Waste Land | Curated by Birgid Uccia

About the exhibition
07 Jun 2018 - 04 Aug 2018

The exhibition Waste Land is part of the biennial public diplomacy campaign “70 Years of Swiss-Indian Friendship: Connecting Minds – Inspiring the Future” of the Consulate General of Switzerland in Mumbai. Aiming to reinforce this friendship, the exhibition connects creative minds from fields as diverse as contemporary Indian art and Swiss waste management and technology. Cutting across these disciplines, the exhibition provides a platform for the exchange of innovative ideas and pioneering discoveries in both fields. 

The title Waste Land uses ‘waste’ as a generic term, covering a wide range of synonyms such as trash, garbage, refuse, junk, debris. It implies ‘waste’ as the verb that designates excessive squandering and the luxury our consumerist society has to do so. The title also refers to a deserted land, devastated by the depletion of resources through the sheer abundance of waste. Since the beginning of cultural history, waste has been an integral part of the functioning of socio-economic systems, whose evolution has culminated in the process of industrialization.  

In past decades, waste, long considered as something worthless to be discarded, has in many ways achieved the status of a sought-after raw material. Converted into a commodity through the process of recycling, waste is reinserted into the economic cycle, entering a new value chain. Pioneering efforts in countries such as Switzerland result in high technologies, promoting methods of waste treatment and resource efficiency that counteract the fallouts of our wasteful society.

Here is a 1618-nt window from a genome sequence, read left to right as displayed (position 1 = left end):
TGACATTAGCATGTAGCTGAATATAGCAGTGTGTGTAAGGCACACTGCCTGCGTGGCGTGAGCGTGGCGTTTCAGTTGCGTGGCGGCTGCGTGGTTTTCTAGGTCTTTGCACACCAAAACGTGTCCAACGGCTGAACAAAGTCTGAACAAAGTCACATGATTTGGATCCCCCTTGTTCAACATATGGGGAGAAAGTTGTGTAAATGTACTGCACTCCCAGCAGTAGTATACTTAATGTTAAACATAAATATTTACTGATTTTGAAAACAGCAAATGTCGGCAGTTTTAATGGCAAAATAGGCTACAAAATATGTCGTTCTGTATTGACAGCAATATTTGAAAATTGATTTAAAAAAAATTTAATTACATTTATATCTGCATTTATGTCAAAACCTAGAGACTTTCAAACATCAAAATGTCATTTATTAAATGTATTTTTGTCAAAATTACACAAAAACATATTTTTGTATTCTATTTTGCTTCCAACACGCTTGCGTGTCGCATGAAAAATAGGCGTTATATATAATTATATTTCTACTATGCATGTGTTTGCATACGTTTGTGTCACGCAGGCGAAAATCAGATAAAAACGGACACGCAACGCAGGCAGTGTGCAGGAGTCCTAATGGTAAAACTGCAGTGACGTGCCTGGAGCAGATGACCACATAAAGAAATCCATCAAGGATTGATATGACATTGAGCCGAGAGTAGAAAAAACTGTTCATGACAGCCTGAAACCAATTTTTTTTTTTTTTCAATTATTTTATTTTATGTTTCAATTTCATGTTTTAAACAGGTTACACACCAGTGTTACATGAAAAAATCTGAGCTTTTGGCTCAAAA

In India, where the economy of recuperation and recycling is still in its infancy, artists recognize waste as an artistic raw material. They aim for a transformation of the ambivalent relationship society has with waste. Whereas large parts of society still consider waste as ritually and hygienically impure, evoking disgust and repression, artists insert waste into the cycle of cultural production. They face the challenge of developing new techniques, ‘methods of treatment’ in the parlance of waste management, that allow for the transformation of rejected materials into works of art. Altering the process of deterioration by reversing it, the creation of aesthetic objects from waste reassigns value to something that has been doomed to oblivion.  

Waste is addressed as a phenomenon that holds collective memory and personal stories. It is by no means anonymous; indeed it tells us about the cultural practices of a society, demographics, the means of production and trends of consumption. However, the moment of transition of an object, from being useful into the stage of disuse, differs from culture to culture. Whereas a material might be discarded in a highly industrialized country, it might be still of value in an economically and technically less advanced country. The latter being more versatile and innovative, when it comes to dealing with meager resources, might extend the ‘systemic functionality’ of the material beyond the widely accepted limits. By restoring materials that have been rejected ‘to their lost dignity’, artists remind us that nearly every man-made object, including those made by machine, have the potential to turn into waste. 

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